Escapes: Norfolk is more than just a Navy town

By Cindy Loose
Special to The Washington Post
Friday, August 13, 2010

Having lunch at Rowena's Tea Shop in Norfolk is like dining inside a nursery rhyme. One wall features a garden mural with larger-than-life images of Mr. Jellyford Jam III and other whimsical characters that owner Rowena Fullinwider has created. Quiche, sandwiches and the desserts that have been featured in Gourmet and Bon Appetit are delivered on tiered silver platters.

Fullinwider began making cakes from her home to raise money for the Norfolk opera. Today, her shop ships tons of gourmet food across the country.

Her progress is emblematic of what has been happening in Norfolk the past decade or two, as government and private entrepreneurs have worked to transform a deteriorating Navy town into a thriving, attractive, fun city for residents and tourists alike.

A recent visit proved that the effort has paid off. Norfolk is ready for prime time. A long weekend provided art, history, gorging and an outdoor adventure.

It started with a Segway tour that begins and ends along the waterfront, where tall ships and tugboats, sailboats and barges traverse the Elizabeth River near the Chesapeake Bay. Until the city completes a tramway that will eventually run all the way to Virginia Beach, Segways and bikes can ride along the tracks through town.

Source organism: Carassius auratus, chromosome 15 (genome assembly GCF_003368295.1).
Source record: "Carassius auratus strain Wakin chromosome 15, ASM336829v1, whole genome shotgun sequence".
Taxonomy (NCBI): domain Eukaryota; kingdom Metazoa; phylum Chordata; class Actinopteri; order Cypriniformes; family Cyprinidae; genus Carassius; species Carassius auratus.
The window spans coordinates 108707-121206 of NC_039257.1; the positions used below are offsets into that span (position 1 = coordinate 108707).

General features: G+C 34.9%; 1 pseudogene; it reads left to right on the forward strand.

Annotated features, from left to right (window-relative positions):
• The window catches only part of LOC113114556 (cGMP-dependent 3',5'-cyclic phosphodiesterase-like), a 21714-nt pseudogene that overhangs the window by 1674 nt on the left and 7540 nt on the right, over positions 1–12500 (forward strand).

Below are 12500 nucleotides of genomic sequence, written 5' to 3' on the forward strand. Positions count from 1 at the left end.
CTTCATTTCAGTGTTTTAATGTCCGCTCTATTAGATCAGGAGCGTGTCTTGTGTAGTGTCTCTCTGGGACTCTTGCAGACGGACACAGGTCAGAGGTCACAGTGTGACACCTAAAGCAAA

The city has invested millions in its waterfront, including a recent renovation of Town Point Park, where kids run through water fountains and play on grassy fields in front of an outdoor concert stage.

Norfolk is a city of waterfront festivals: One of the biggest, the wine festival, coms to town Oct. 16-17. Vintners from 30 wineries will join restaurateurs and musicians and sailors who parade and race on the river.

The waterfront is dotted with outdoor sculptures. During the Segway tour, we stop to read the collection of bronzed letters sculpted to look as if they're blowing in the wind. Each letter is the last written by an American serviceman or servicewoman killed in war. The dates range from 1777 to 1991.

On Aug. 29, 1862, Robert Henry Miller wrote to his mother: "War looks a great deal better in the newspapers than anywhere else." On Oct. 21, 1944, a nurse named Frances Slager wrote: "They are brought in bloody, dirty, and most of them so tired. Somebody's brothers. Somebody's fathers. Somebody's sons."

I've been looking forward to renting a bike and riding a miles-long path along the water, through a park and a wildlife sanctuary. The heat of a late July afternoon, however, drives us inside. No sweat: The Chrysler Museum of Art is a gem, the building itself a monument to beauty.

That evening, after a fabulous dinner in the historic neighborhood of Ghent, we stroll the lively streets. Night life is centered on Brandy Street and Colley Avenue. The Granby Theater, opened in 1915 as a vaudeville theater, now operates on weekends as a nightclub and concert venue. Live music is playing at Fahrenheit, famous for its exotic martini mixes.

Night life of a more cultured variety begins in the fall. Highlights: the Harrison Opera House, which opens its season Oct. 2 with Verdi's "Rigoletto." The Attucks Theatre, once known as the "Apollo of the South," has hosted most of the great African American performers -- musicians including Duke Ellington and Nat King Cole -- since opening in 1919. Among upcoming events: a Black Film Festival in October.

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